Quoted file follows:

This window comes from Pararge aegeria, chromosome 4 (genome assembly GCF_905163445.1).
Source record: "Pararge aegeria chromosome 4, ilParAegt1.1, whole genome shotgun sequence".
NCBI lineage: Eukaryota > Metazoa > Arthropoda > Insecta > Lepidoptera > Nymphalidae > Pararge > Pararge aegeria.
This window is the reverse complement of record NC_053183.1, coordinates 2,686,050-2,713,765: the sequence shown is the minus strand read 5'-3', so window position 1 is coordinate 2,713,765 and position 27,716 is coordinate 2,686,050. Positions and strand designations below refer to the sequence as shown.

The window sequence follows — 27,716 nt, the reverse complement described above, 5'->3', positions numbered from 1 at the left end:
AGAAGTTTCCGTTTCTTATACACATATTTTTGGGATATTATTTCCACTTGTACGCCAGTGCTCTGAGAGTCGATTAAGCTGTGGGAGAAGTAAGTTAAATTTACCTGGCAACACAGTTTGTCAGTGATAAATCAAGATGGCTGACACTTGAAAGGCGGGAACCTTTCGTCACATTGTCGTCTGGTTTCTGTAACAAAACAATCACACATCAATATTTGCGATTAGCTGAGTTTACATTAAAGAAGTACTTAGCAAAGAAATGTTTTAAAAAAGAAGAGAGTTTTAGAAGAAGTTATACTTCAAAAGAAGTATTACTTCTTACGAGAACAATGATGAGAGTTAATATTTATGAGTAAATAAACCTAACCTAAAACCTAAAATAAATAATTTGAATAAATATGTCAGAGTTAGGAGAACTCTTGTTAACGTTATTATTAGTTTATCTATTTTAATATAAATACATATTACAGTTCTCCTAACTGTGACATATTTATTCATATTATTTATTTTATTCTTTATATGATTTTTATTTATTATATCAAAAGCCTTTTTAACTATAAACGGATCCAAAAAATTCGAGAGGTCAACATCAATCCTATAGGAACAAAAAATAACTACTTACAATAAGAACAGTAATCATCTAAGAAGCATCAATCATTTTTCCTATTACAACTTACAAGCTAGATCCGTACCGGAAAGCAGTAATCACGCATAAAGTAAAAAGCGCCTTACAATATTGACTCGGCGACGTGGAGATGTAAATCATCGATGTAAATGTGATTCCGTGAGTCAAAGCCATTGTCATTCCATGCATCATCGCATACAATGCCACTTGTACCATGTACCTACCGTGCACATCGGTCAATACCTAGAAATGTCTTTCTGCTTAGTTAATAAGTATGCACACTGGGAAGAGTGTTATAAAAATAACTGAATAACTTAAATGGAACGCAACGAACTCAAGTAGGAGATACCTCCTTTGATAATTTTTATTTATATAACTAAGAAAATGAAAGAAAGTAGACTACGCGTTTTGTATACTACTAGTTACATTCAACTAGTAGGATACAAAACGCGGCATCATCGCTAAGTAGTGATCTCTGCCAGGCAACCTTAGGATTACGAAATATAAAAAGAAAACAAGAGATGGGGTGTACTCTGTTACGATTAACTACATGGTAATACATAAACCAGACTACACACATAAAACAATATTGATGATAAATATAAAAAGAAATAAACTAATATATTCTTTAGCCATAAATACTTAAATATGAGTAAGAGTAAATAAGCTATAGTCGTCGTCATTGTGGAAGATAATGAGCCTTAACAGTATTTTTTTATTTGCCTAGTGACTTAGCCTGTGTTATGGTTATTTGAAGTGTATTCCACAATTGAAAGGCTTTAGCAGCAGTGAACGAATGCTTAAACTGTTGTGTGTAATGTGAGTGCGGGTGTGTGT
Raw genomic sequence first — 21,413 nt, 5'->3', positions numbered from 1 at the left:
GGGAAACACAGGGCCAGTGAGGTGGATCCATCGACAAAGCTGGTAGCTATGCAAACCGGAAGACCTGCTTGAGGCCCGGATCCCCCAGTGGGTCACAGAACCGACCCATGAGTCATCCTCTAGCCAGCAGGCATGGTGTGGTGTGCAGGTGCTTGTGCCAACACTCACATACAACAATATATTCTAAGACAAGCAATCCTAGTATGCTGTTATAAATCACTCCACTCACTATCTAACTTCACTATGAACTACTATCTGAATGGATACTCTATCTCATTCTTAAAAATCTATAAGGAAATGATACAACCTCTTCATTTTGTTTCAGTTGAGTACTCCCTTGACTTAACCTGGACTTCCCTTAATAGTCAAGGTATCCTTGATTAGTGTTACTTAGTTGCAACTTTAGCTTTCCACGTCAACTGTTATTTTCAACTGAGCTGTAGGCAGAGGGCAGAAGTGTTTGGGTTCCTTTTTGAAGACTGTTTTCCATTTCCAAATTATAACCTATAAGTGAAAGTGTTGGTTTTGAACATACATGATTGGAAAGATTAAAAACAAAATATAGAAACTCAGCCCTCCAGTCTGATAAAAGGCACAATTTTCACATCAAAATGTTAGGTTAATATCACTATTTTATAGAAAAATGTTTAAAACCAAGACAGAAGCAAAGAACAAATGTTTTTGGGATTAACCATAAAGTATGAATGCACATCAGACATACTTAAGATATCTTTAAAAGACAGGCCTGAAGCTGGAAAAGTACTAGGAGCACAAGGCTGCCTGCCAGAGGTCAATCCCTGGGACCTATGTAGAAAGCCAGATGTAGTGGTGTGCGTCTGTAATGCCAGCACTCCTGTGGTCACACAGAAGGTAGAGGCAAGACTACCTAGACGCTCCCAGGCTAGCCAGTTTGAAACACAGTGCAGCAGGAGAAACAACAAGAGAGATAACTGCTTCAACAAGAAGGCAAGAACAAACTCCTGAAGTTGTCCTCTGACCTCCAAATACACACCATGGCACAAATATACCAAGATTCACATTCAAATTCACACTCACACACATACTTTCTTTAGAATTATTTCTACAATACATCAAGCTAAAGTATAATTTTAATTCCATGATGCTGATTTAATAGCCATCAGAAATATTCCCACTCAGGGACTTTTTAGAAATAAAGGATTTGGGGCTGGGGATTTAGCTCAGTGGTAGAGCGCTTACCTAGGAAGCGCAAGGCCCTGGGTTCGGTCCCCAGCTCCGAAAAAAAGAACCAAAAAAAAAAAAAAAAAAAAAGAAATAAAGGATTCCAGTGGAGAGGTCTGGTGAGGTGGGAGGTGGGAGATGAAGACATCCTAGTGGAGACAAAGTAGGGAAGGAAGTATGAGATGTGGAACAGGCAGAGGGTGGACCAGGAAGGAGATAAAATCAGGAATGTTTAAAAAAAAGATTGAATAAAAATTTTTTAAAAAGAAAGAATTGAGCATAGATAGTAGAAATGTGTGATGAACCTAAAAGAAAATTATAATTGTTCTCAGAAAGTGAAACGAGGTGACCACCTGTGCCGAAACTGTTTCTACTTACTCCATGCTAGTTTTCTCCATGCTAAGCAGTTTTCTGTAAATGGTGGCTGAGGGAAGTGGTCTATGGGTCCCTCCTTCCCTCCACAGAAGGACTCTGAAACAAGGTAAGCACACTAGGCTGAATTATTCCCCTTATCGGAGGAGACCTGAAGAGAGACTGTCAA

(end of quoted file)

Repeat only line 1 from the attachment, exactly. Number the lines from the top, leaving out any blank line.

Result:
This window comes from Pararge aegeria, chromosome 4 (genome assembly GCF_905163445.1).